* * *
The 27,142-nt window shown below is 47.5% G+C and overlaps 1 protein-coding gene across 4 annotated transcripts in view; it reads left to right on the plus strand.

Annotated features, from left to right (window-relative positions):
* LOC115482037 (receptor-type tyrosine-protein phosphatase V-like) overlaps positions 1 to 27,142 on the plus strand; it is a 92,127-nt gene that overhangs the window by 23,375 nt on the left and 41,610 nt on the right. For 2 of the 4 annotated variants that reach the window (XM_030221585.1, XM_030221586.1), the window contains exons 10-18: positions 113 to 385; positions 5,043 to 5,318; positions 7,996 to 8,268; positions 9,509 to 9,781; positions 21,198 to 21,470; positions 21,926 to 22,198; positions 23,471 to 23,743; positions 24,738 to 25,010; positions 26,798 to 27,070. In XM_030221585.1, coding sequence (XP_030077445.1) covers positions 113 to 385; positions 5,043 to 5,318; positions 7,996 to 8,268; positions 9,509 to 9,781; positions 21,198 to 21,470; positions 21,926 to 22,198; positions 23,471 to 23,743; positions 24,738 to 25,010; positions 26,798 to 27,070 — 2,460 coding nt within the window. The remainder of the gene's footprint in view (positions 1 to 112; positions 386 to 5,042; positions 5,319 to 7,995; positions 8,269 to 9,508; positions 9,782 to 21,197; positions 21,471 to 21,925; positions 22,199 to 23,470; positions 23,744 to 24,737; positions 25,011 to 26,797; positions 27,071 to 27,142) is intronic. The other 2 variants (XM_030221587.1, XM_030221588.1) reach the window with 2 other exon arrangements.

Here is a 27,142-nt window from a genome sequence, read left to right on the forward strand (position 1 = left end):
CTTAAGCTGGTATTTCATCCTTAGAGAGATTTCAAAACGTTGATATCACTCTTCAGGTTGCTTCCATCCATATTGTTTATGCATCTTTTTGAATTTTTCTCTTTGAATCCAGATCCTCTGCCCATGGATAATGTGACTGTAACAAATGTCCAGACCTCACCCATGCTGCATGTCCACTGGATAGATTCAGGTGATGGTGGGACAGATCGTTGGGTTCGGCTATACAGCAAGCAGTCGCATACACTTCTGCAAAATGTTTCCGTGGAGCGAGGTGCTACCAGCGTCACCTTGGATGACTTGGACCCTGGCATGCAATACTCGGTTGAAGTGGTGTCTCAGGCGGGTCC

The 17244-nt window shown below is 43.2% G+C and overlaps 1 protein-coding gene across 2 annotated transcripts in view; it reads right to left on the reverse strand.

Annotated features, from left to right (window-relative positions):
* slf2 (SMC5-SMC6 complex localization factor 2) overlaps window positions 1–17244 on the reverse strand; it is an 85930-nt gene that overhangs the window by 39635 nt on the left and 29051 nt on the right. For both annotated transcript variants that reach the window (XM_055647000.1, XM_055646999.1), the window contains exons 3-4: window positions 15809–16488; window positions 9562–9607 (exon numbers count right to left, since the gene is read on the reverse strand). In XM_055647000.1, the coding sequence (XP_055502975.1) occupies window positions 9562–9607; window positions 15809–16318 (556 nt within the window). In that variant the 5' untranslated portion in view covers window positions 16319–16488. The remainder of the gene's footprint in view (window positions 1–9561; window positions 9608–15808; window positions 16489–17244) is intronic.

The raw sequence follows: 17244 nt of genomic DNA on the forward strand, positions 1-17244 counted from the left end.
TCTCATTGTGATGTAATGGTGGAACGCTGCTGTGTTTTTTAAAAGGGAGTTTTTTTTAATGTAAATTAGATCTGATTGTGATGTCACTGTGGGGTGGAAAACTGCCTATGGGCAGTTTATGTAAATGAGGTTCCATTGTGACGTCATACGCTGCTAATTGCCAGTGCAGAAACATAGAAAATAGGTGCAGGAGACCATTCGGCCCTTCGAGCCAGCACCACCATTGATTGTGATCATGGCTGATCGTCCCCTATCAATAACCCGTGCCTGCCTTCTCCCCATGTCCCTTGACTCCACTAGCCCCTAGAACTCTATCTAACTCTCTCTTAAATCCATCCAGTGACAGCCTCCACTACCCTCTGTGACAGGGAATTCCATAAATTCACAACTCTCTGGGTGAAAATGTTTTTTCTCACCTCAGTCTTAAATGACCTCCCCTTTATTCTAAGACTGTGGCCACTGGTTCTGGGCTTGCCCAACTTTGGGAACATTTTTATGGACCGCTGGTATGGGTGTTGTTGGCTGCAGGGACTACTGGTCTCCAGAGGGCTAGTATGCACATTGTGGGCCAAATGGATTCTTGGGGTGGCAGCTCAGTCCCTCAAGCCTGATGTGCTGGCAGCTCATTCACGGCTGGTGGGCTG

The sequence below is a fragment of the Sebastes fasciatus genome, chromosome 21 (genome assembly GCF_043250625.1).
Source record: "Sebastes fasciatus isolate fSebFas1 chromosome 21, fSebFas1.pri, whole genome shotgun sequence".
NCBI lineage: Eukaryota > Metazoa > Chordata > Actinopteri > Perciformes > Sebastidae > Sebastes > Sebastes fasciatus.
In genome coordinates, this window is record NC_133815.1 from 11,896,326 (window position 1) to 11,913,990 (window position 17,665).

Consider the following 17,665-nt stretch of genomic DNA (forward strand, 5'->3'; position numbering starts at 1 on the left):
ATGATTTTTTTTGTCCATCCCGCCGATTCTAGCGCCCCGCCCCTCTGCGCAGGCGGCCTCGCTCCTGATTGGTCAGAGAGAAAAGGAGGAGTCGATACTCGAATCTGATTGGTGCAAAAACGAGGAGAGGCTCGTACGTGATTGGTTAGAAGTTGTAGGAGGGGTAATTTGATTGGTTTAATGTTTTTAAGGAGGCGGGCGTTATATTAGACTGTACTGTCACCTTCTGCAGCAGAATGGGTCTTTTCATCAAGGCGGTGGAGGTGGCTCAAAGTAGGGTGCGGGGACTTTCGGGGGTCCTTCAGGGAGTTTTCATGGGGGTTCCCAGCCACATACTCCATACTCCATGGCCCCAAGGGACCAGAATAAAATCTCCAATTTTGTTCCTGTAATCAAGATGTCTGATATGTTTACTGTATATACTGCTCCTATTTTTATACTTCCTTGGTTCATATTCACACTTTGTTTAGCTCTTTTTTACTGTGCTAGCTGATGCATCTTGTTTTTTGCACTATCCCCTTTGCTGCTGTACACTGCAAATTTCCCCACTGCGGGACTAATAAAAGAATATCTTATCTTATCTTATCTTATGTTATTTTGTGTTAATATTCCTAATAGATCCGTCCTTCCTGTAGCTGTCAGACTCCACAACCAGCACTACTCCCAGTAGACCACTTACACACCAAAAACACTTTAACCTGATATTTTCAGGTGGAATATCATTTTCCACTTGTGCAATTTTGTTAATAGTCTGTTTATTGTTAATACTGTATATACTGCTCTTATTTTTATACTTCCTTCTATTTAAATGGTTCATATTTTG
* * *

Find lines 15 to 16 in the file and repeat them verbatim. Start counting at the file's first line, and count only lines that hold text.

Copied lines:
Consider the following 17,665-nt stretch of genomic DNA (forward strand, 5'->3'; position numbering starts at 1 on the left):
ATGATTTTTTTTGTCCATCCCGCCGATTCTAGCGCCCCGCCCCTCTGCGCAGGCGGCCTCGCTCCTGATTGGTCAGAGAGAAAAGGAGGAGTCGATACTCGAATCTGATTGGTGCAAAAACGAGGAGAGGCTCGTACGTGATTGGTTAGAAGTTGTAGGAGGGGTAATTTGATTGGTTTAATGTTTTTAAGGAGGCGGGCGTTATATTAGACTGTACTGTCACCTTCTGCAGCAGAATGGGTCTTTTCATCAAGGCGGTGGAGGTGGCTCAAAGTAGGGTGCGGGGACTTTCGGGGGTCCTTCAGGGAGTTTTCATGGGGGTTCCCAGCCACATACTCCATACTCCATGGCCCCAAGGGACCAGAATAAAATCTCCAATTTTGTTCCTGTAATCAAGATGTCTGATATGTTTACTGTATATACTGCTCCTATTTTTATACTTCCTTGGTTCATATTCACACTTTGTTTAGCTCTTTTTTACTGTGCTAGCTGATGCATCTTGTTTTTTGCACTATCCCCTTTGCTGCTGTACACTGCAAATTTCCCCACTGCGGGACTAATAAAAGAATATCTTATCTTATCTTATCTTATGTTATTTTGTGTTAATATTCCTAATAGATCCGTCCTTCCTGTAGCTGTCAGACTCCACAACCAGCACTACTCCCAGTAGACCACTTACACACCAAAAACACTTTAACCTGATATTTTCAGGTGGAATATCATTTTCCACTTGTGCAATTTTGTTAATAGTCTGTTTATTGTTAATACTGTATATACTGCTCTTATTTTTATACTTCCTTCTATTTAAATGGTTCATATTTTG